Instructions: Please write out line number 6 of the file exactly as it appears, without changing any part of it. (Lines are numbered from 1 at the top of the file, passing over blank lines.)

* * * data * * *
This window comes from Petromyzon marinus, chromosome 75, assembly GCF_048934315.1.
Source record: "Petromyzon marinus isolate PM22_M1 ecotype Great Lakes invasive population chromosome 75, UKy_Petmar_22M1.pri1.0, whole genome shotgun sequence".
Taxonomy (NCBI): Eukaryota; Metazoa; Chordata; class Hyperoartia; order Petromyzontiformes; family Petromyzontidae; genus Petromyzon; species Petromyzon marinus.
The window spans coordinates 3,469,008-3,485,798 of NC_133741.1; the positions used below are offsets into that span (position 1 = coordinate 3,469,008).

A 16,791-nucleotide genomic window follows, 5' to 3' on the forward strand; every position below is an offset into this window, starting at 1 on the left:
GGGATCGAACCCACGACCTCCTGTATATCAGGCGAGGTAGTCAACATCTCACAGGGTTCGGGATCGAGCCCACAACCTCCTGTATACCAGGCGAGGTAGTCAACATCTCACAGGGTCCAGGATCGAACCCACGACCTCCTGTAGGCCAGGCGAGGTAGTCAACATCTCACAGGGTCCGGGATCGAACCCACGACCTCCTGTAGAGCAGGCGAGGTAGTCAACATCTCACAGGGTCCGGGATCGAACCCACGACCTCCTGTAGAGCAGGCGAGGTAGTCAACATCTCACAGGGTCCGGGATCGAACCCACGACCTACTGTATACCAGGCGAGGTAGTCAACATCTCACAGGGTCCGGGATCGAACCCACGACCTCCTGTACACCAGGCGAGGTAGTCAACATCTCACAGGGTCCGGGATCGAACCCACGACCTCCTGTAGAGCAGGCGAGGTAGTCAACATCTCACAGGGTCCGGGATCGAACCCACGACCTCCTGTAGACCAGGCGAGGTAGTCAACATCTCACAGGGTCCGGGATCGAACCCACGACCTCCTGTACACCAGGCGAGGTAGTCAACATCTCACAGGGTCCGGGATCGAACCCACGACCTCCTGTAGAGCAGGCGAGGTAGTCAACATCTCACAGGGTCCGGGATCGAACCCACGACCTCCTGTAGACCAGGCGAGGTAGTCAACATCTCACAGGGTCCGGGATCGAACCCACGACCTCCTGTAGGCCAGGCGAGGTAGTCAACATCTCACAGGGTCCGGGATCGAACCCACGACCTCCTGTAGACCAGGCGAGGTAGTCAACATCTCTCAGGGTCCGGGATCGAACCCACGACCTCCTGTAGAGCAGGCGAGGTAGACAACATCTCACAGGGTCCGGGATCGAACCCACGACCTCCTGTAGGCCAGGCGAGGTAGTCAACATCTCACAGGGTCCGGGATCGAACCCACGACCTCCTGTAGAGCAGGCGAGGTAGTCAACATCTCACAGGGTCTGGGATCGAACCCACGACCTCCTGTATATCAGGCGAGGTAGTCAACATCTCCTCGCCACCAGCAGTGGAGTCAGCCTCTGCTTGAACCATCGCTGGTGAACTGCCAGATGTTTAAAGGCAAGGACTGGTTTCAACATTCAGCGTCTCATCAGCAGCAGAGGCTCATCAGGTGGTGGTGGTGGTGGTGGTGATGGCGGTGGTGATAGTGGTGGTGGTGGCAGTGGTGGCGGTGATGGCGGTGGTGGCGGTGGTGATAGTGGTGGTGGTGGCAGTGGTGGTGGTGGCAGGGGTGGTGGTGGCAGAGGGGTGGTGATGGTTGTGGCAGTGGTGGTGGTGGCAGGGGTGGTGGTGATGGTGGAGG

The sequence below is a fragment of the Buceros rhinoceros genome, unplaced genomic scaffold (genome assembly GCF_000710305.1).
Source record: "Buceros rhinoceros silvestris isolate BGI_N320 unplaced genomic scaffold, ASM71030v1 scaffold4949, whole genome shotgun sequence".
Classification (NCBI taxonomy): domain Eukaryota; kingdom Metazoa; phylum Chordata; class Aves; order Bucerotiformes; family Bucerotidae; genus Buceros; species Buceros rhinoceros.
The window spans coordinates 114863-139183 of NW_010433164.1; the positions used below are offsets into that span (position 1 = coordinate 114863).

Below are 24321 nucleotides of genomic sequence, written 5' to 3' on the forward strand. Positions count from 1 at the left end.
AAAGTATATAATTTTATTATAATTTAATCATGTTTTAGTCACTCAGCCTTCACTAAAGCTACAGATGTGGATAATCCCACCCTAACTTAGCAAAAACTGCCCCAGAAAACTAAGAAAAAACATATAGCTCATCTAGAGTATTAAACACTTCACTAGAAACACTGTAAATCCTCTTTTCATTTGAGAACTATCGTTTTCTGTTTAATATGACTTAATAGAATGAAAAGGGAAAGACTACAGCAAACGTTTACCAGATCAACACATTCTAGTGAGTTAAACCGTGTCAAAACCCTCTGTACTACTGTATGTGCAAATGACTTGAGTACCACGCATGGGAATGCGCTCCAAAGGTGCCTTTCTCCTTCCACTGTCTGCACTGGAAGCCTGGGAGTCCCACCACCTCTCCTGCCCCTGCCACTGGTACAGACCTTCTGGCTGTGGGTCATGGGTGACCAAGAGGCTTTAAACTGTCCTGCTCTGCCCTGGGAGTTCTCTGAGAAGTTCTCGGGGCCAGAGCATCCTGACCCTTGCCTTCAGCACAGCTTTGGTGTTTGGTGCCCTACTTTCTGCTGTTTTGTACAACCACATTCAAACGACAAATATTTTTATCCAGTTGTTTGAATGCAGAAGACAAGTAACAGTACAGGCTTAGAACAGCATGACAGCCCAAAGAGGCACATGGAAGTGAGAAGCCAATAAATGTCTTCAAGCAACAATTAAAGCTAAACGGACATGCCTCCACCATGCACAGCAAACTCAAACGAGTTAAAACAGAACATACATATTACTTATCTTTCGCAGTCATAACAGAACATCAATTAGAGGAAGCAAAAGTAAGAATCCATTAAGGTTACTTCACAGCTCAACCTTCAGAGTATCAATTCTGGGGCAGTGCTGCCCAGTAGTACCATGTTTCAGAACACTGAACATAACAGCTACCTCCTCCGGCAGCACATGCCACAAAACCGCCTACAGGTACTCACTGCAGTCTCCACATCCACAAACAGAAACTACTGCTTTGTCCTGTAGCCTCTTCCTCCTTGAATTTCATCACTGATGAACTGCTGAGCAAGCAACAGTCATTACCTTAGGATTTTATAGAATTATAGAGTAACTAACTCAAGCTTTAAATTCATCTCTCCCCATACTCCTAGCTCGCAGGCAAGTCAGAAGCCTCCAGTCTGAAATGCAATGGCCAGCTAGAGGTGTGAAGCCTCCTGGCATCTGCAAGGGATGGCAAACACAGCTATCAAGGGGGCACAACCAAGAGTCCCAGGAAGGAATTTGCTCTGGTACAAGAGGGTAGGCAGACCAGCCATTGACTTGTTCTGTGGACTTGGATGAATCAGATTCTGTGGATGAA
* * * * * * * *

GGGATCGAACCCACGACCTCCTGTATATCAGGCGAGGTAGTCAACATCTCACAGGGTTCGGGATCGAGCCCACAACCTCCTGTATACCAGGCGAGGTAGTCAACATCTCACAGGGTCCAGGATCGAACCCACGACCTCCTGTAGGCCAGGCGAGGTAGTCAACATCTCACAGGGTCCGGGATCGAACCCACGACCTCCTGTAGAGCAGGCGAGGTAGTCAACATCTCACAGGGTCCGGGATCGAACCCACGACCTCCTGTAGAGCAGGCGAGGTAGTCAACATCTCACAGGGTCCGGGATCGAACCCACGACCTACTGTATACCAGGCGAGGTAGTCAACATCTCACAGGGTCCGGGATCGAACCCACGACCTCCTGTACACCAGGCGAGGTAGTCAACATCTCACAGGGTCCGGGATCGAACCCACGACCTCCTGTAGAGCAGGCGAGGTAGTCAACATCTCACAGGGTCCGGGATCGAACCCACGACCTCCTGTAGACCAGGCGAGGTAGTCAACATCTCACAGGGTCCGGGATCGAACCCACGACCTCCTGTACACCAGGCGAGGTAGTCAACATCTCACAGGGTCCGGGATCGAACCCACGACCTCCTGTAGAGCAGGCGAGGTAGTCAACATCTCACAGGGTCCGGGATCGAACCCACGACCTCCTGTAGACCAGGCGAGGTAGTCAACATCTCACAGGGTCCGGGATCGAACCCACGACCTCCTGTAGGCCAGGCGAGGTAGTCAACATCTCACAGGGTCCGGGATCGAACCCACGACCTCCTGTAGACCAGGCGAGGTAGTCAACATCTCTCAGGGTCCGGGATCGAACCCACGACCTCCTGTAGAGCAGGCGAGGTAGACAACATCTCACAGGGTCCGGGATCGAACCCACGACCTCCTGTAGGCCAGGCGAGGTAGTCAACATCTCACAGGGTCCGGGATCGAACCCACGACCTCCTGTAGAGCAGGCGAGGTAGTCAACATCTCACAGGGTCTGGGATCGAACCCACGACCTCCTGTATATCAGGCGAGGTAGTCAACATCTCCTCGCCACCAGCAGTGGAGTCAGCCTCTGCTTGAACCATCGCTGGTGAACTGCCAGATGTTTAAAGGCAAGGACTGGTTTCAACATTCAGCGTCTCATCAGCAGCAGAGGCTCATCAGGTGGTGGTGGTGGTGGTGGTGATGGCGGTGGTGATAGTGGTGGTGGTGGCAGTGGTGGCGGTGATGGCGGTGGTGGCGGTGGTGATAGTGGTGGTGGTGGCAGTGGTGGTGGTGGCAGGGGTGGTGGTGGCAGAGGGGTGGTGATGGTTGTGGCAGTGGTGGTGGTGGCAGGGGTGGTGGTGATGGTGGAGG